A marriage may or may not be a union of love, but it is always a union of property. No matter how you conduct your affairs—joint or separate checking accounts; rooms, even homes, of your own—the state regards you as a unit. The day you sign the license, you and your spouse are taxed as one. And if you break up, you become half of one: it divides your wealth in two. Prenuptial agreements can prevent the foregoing, but prenups are not always enforced (and they never supersede child-support laws). Anyway, lots of people find prenups distasteful. Marriage, they feel, is about love, not property.
Paul and I have been together for 17 years. Neither of us has ever been married, and we don't intend to marry each other. There are no practical reasons to do so—no kids (unless you count our elderly diabetic cat, Julius), no employer-paid health insurance—and several tax-related reasons not to.
The reasons we've resisted marriage differ. Paul's are fairly straightforward. Periodically, he's looked around at married couples and found them no happier or more committed than unmarried couples. My own reasons are more ideological, but the ideology has a burning strain of emotion. An old-fashioned anarchist-feminist, I despise the idea of the state legitimizing my personal or sexual liaisons. I'd like the state to get out of the sexual-licensing business altogether, actually, for couples gay, straight, bi, or none of the above. But as long as all of the above can't take advantage of the institution, I won't either.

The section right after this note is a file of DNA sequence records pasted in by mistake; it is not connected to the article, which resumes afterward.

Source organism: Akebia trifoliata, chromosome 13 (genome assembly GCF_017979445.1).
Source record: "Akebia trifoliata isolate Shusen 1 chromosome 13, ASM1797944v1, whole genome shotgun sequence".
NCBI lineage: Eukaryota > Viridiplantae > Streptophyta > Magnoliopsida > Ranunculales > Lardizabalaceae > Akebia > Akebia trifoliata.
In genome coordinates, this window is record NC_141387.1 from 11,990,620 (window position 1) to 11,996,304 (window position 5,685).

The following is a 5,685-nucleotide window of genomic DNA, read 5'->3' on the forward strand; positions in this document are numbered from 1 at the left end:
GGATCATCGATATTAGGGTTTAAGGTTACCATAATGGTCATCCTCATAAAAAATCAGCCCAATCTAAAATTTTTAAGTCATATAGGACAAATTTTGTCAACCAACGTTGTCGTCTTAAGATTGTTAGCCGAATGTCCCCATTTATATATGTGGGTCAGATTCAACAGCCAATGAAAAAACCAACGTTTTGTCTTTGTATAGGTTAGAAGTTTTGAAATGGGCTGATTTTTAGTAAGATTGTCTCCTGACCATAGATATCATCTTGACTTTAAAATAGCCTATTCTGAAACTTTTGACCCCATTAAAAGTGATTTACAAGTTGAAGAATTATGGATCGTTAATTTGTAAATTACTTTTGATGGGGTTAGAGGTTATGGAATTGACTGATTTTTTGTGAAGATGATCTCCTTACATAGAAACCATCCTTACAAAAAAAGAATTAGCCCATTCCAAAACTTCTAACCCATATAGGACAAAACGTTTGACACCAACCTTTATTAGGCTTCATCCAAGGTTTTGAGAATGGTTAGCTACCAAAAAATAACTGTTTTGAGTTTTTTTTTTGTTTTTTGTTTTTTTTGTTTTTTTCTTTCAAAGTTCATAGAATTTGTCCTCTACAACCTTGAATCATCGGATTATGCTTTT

I don't want to oversimplify marriage or romanticize living together. The former isn't a static or mindless category of the unexamined life; the latter isn't a full-time orgy of keeping love alive. But marriage, to me, offers a ready-made commitment I'd rather go without. I prefer having to make the choice to be, or not to be, with the person I am involved with, to remember, without the aid of a gold band or the vision of dueling divorce lawyers, why I am with that person.
Mainly, though, my aversion to marriage is about love and property. Marriage creates a kind of human property. Women may no longer be chattel; in spite of ongoing wage inequality, most wives are neither their husbands' emotional slaves nor their economic dependents (thanks to feminism). Still, marriage implies ownership: each spouse owns the other. I have never craved an identity or a relationship that can be named only in the possessive: "my husband, my wife."
As for material property, I'm uninterested in forming a limited-partner corporation in bride's and groom's clothing. And just as I don't want the state blessing my union, I'd like to avoid it dividing the spoils should that union fail. A love relationship between unmarried people who live together is not legally a partnership of property, and that's how I like it.